Candidate genes were identified by reviewing published literature and public access metabolic pathway and gene-disease association databases. We reviewed published studies that had investigated associations of folate and one-carbon metabolic pathway genetic variants with disease and with blood levels of folate and related metabolites (homocysteine, methionine, B6, and B12).

Systematic Review and Extraction of Published Data

Eligible studies were identified by searching the Medline and Embase databases using text search terms for the folate-pathway genes: “MTHFR,” “MTR/MS,” “MTRR/MSR,” “MTHFD1,” “SLC19A1”/“RFC,” “SHMT1,” “FOLH1,” “CBS,” “FUT2,” and “TCN2”; or their full names, e,g., “methylenetetrahydrofolate reductase”; or single nucleotide polymorphism (SNP) identifiers, e.g., “rs1801133,” “rs1801131,” “rs1805087,” “rs1801394,” “rs2236225,” “rs1051266,” “rs1979277,” “rs202676,” “rs492602,” and “rs1801198”; each in conjunction with the MeSH term “prostatic neoplasm” and text terms “prostate cancer” and “prostatic carcinoma.” No language or publication date restrictions were imposed. HuGENet was also searched for genetic associations with prostatic diseases. All databases were last searched on 19/12/2008. References of retrieved articles were screened. Nonfamilial case-control studies were eligible in which genotype frequencies had been determined by molecular methods among cancer cases and prostate cancer–free controls. Where available, we also extracted genotype frequencies by cancer stage and grade, i.e., advanced/high-risk (stage III/IV or Gleason of ≥7/8) or localized/low-risk cases (stage I/II and Gleason of <7/8). Studies in which controls had Benign Prostatic Hyperplasia (BPH) or which included female controls were accepted. Data were extracted independently by two investigators.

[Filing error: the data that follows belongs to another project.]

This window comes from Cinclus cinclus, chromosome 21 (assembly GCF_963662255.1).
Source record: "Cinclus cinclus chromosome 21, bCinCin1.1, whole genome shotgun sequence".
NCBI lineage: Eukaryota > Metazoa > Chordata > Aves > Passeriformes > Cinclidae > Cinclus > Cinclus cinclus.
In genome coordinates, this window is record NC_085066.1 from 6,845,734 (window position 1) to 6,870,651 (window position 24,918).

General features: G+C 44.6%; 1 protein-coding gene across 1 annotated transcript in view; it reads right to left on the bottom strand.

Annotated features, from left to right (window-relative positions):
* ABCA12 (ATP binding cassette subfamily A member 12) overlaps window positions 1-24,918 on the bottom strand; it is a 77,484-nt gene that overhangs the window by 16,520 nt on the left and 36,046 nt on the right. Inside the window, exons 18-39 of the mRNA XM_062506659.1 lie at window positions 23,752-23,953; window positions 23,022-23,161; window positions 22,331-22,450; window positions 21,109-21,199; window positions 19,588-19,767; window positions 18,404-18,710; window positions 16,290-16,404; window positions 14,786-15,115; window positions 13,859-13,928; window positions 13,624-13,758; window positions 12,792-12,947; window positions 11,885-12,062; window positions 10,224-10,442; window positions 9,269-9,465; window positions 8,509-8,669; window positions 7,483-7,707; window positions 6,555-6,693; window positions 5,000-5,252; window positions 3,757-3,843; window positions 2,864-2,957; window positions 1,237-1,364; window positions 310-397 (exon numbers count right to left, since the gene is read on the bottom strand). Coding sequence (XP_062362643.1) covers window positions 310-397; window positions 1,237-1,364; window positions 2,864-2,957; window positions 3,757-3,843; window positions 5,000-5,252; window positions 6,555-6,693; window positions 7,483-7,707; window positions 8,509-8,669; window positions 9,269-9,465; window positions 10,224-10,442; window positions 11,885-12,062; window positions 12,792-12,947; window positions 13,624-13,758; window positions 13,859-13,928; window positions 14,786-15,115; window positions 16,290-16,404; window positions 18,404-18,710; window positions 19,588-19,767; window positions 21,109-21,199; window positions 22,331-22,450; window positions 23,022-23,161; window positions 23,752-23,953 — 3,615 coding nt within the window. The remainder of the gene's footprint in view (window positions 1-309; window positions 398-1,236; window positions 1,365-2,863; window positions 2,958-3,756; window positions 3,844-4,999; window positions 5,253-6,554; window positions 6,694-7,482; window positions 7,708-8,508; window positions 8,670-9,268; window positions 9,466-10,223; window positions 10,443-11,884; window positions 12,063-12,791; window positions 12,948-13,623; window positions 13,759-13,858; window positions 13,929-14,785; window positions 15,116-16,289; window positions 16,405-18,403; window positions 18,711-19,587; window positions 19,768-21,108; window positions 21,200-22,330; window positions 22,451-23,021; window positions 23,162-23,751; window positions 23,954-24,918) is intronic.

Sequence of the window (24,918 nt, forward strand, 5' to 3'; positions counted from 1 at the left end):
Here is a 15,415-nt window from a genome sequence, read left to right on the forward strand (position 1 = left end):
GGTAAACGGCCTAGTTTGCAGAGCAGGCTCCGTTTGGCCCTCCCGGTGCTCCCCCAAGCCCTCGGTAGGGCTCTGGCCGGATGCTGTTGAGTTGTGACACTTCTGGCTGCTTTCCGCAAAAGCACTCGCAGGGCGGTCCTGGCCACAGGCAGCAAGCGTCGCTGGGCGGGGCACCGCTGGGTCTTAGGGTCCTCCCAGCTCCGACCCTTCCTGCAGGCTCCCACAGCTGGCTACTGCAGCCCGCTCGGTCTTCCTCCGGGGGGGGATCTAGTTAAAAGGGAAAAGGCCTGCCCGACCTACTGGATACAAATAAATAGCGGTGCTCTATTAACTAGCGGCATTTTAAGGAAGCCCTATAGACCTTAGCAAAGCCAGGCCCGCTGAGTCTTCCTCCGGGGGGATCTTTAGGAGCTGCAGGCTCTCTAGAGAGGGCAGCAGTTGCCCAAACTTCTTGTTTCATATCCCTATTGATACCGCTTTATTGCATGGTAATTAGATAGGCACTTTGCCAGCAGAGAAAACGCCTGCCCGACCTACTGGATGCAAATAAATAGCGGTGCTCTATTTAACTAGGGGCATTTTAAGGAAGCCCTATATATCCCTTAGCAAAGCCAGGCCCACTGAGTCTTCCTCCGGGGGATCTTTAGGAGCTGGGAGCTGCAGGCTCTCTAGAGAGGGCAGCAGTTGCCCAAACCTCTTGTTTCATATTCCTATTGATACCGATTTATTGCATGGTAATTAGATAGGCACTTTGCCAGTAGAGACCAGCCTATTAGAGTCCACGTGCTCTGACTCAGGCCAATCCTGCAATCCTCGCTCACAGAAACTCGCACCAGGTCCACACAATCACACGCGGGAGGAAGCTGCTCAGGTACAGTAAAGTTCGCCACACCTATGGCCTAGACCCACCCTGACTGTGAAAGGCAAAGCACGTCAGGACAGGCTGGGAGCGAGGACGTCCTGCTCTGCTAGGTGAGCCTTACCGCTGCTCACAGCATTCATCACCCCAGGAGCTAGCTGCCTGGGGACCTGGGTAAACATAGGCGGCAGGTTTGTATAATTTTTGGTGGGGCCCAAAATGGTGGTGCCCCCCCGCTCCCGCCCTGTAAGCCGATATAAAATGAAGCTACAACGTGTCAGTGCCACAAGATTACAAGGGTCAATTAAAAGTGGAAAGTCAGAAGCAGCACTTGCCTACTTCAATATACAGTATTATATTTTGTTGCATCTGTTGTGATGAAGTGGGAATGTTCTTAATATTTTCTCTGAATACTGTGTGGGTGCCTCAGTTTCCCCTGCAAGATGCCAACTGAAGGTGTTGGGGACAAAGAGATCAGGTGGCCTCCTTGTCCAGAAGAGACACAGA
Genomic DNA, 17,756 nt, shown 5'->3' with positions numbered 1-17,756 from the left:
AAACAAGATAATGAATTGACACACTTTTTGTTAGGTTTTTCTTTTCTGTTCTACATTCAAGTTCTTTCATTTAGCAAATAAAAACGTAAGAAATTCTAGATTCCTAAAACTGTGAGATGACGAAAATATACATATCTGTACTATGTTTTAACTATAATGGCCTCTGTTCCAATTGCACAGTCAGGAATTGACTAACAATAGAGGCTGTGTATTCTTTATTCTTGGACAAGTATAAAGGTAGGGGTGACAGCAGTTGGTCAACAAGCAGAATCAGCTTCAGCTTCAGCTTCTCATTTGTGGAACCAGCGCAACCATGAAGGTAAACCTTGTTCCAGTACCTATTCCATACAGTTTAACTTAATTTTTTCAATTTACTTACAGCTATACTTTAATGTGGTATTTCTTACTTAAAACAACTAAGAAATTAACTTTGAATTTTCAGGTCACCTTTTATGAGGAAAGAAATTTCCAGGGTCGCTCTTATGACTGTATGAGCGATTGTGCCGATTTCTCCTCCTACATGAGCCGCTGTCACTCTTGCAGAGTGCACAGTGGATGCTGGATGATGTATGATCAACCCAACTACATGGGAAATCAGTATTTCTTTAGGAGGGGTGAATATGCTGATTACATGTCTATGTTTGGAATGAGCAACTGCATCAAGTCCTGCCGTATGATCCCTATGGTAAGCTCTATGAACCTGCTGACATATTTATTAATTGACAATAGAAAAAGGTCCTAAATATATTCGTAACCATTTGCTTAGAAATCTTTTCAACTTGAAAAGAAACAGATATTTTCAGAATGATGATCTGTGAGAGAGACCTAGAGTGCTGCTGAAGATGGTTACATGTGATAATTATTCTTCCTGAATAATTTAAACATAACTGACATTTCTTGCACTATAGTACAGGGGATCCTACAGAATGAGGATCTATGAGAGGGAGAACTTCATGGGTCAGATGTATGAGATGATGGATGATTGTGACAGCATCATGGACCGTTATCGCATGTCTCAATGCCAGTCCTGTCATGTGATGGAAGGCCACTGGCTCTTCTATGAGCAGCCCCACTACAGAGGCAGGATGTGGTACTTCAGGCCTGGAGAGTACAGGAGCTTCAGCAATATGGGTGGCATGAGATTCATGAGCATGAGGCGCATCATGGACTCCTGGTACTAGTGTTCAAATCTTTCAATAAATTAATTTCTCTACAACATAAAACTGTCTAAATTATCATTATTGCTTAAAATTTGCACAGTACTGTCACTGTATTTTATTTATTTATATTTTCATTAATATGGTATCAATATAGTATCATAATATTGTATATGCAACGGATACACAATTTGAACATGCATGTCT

Data from Genome-Wide Association Studies

Eligible genome-wide association studies were identified by searching the Medline and Embase databases using text search terms for “gene/genetic/genome-wide association” in conjunction with the MeSH term “prostatic neoplasm” and text terms “prostate cancer” and “prostatic carcinoma.” Genotype count data were obtained via public access data portals or by submitting requests for data via the principal investigators.

Data from the ProtecT Study

Study Population